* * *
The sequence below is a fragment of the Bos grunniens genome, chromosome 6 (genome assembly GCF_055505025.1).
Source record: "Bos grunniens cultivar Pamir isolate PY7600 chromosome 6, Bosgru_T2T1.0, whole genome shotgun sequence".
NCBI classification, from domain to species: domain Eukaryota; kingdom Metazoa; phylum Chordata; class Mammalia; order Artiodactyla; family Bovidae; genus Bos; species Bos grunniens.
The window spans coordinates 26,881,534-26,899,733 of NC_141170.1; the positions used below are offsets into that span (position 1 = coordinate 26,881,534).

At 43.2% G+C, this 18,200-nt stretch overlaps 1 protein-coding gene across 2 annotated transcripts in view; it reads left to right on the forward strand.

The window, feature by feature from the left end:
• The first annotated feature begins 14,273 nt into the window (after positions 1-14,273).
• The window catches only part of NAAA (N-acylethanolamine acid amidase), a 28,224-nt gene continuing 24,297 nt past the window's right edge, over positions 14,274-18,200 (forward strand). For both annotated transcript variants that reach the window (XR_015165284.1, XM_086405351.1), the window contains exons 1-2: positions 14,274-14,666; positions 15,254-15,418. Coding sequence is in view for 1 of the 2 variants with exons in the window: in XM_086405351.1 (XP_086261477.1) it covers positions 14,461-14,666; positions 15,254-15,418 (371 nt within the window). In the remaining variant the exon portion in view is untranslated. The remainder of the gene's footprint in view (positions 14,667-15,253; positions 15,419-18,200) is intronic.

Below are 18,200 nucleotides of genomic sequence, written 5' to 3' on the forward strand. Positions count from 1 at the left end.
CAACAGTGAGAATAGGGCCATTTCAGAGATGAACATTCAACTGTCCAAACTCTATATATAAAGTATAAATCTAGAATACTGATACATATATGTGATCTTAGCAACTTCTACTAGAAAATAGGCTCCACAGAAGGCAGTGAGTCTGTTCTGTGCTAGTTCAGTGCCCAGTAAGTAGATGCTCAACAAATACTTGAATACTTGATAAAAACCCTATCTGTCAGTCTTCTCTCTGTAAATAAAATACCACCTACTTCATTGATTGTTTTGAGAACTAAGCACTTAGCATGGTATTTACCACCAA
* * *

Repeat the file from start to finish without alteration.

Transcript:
The sequence below is a fragment of the Bos grunniens genome, chromosome 6 (genome assembly GCF_055505025.1).
Source record: "Bos grunniens cultivar Pamir isolate PY7600 chromosome 6, Bosgru_T2T1.0, whole genome shotgun sequence".
NCBI classification, from domain to species: domain Eukaryota; kingdom Metazoa; phylum Chordata; class Mammalia; order Artiodactyla; family Bovidae; genus Bos; species Bos grunniens.
The window spans coordinates 26,881,534-26,899,733 of NC_141170.1; the positions used below are offsets into that span (position 1 = coordinate 26,881,534).

At 43.2% G+C, this 18,200-nt stretch overlaps 1 protein-coding gene across 2 annotated transcripts in view; it reads left to right on the forward strand.

The window, feature by feature from the left end:
• The first annotated feature begins 14,273 nt into the window (after positions 1-14,273).
• The window catches only part of NAAA (N-acylethanolamine acid amidase), a 28,224-nt gene continuing 24,297 nt past the window's right edge, over positions 14,274-18,200 (forward strand). For both annotated transcript variants that reach the window (XR_015165284.1, XM_086405351.1), the window contains exons 1-2: positions 14,274-14,666; positions 15,254-15,418. Coding sequence is in view for 1 of the 2 variants with exons in the window: in XM_086405351.1 (XP_086261477.1) it covers positions 14,461-14,666; positions 15,254-15,418 (371 nt within the window). In the remaining variant the exon portion in view is untranslated. The remainder of the gene's footprint in view (positions 14,667-15,253; positions 15,419-18,200) is intronic.

Below are 18,200 nucleotides of genomic sequence, written 5' to 3' on the forward strand. Positions count from 1 at the left end.
CAACAGTGAGAATAGGGCCATTTCAGAGATGAACATTCAACTGTCCAAACTCTATATATAAAGTATAAATCTAGAATACTGATACATATATGTGATCTTAGCAACTTCTACTAGAAAATAGGCTCCACAGAAGGCAGTGAGTCTGTTCTGTGCTAGTTCAGTGCCCAGTAAGTAGATGCTCAACAAATACTTGAATACTTGATAAAAACCCTATCTGTCAGTCTTCTCTCTGTAAATAAAATACCACCTACTTCATTGATTGTTTTGAGAACTAAGCACTTAGCATGGTATTTACCACCAA